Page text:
Mary Wollstonecraft was influential in developing one of the first feminist agendas. She is considered one of the premier minds of social and political philosophy to emerge within the Enlightenment.
Wollstonecraft, like many Enlightenment thinkers, was concerned with the nature and implications of individualism, particularly how they applied to the condition of women in society. In her view, women were relegated largely to the role of domestic slaves and lacked substantive economic and political recourse. In contrast, men enjoyed uncontested inheritance rights, held all voting privileges, and had the ability to explore intellectual and vocational opportunities unavailable to women. Wollstonecraft argued for women's access to professional training and for their legal and economic emancipation. As such, Wollstonecraft did not want women to have the prerogative of controlling men but of controlling themselves.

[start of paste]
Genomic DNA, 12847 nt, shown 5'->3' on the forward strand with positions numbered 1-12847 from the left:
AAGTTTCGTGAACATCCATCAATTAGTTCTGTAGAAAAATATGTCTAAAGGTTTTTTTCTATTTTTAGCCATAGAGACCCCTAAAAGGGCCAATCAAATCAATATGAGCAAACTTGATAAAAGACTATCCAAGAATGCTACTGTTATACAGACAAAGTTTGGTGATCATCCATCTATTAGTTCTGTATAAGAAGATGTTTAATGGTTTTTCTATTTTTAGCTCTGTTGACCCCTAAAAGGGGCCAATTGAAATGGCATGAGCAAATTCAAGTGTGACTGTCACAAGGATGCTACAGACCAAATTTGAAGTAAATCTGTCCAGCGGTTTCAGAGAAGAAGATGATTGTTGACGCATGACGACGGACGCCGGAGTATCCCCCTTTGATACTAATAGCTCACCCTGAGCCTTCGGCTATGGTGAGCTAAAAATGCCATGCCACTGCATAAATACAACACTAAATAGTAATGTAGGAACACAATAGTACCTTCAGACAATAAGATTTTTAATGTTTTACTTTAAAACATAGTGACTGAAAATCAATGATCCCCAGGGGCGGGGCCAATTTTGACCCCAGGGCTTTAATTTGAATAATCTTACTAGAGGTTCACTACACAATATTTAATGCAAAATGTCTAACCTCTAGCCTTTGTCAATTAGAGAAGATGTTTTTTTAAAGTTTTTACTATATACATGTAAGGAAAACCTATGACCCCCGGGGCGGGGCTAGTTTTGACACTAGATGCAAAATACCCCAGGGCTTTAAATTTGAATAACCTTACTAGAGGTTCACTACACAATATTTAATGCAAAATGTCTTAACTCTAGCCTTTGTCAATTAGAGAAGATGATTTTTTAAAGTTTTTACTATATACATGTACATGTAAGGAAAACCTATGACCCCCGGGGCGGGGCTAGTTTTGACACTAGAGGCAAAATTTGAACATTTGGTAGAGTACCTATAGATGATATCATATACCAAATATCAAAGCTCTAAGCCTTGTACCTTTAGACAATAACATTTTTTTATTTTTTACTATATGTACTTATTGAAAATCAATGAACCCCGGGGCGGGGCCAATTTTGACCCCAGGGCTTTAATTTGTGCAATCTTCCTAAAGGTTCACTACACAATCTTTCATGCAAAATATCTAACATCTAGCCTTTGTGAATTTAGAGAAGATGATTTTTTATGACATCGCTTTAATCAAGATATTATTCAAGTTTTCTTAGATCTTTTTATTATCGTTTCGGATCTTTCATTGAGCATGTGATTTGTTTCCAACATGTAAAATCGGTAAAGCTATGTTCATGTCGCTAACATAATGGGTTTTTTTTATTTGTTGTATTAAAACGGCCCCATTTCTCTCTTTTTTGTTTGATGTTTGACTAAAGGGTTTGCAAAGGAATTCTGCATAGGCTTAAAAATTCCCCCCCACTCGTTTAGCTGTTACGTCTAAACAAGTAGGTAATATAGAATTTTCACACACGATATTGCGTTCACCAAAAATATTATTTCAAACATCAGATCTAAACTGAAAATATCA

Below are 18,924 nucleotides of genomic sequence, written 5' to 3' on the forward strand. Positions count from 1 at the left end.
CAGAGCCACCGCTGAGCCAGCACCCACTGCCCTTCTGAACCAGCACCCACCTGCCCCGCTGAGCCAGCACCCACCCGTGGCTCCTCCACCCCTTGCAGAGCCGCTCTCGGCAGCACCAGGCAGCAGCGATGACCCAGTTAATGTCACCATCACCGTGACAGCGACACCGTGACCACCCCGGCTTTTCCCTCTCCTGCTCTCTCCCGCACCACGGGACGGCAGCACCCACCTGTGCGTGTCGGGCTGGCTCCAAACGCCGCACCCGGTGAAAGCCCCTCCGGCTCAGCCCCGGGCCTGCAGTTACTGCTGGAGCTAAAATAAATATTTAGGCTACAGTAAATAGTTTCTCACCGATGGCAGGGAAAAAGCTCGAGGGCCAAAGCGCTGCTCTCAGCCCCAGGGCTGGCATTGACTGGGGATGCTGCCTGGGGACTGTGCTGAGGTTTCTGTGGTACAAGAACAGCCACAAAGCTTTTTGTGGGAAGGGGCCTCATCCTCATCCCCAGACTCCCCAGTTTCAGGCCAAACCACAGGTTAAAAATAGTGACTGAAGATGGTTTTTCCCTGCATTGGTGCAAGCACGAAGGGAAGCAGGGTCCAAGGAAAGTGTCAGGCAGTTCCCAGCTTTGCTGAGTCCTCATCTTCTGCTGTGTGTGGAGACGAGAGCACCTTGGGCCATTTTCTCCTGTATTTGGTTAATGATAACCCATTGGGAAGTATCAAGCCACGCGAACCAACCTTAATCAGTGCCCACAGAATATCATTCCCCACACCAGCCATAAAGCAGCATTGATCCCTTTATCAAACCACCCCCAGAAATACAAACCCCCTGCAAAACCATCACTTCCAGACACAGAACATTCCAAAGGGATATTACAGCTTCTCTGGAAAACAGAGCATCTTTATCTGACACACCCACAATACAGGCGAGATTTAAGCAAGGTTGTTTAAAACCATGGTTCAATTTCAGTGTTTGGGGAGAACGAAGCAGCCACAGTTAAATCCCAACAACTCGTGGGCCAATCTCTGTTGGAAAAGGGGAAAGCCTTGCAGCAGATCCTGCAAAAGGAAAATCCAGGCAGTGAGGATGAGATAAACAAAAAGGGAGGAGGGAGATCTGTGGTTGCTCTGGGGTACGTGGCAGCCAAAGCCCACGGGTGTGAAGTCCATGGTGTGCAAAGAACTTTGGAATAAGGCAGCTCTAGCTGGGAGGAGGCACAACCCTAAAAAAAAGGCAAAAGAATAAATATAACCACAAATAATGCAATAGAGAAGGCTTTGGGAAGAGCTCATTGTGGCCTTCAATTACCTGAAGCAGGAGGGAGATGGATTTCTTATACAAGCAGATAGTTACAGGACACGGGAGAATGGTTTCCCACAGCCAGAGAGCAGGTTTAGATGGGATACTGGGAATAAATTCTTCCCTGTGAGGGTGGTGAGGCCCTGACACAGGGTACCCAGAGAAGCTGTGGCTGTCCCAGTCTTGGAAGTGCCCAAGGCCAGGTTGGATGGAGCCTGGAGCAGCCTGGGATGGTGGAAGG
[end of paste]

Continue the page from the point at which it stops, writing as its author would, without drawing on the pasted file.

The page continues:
Wollstonecraft tried her hand at a number of different genres, including philosophical treatises, critical reviews, translations, pamphlets, novels and travel narratives. Her most famous work, "Vindication of the Rights of Women," proved as influential as it did shocking. Some conservatives rebuked her, even charging her with blasphemy. Wollstonecraft also wrote an account of her journeys through Scandinavia, a work that later became influential in establishing travel writing as a legitimate literary genre and in contributing to the literary foundations of Romanticism.
Despite her outspoken defense of liberal feminism, Wollstonecraft never abandoned support for women's traditional commitment to domestic roles.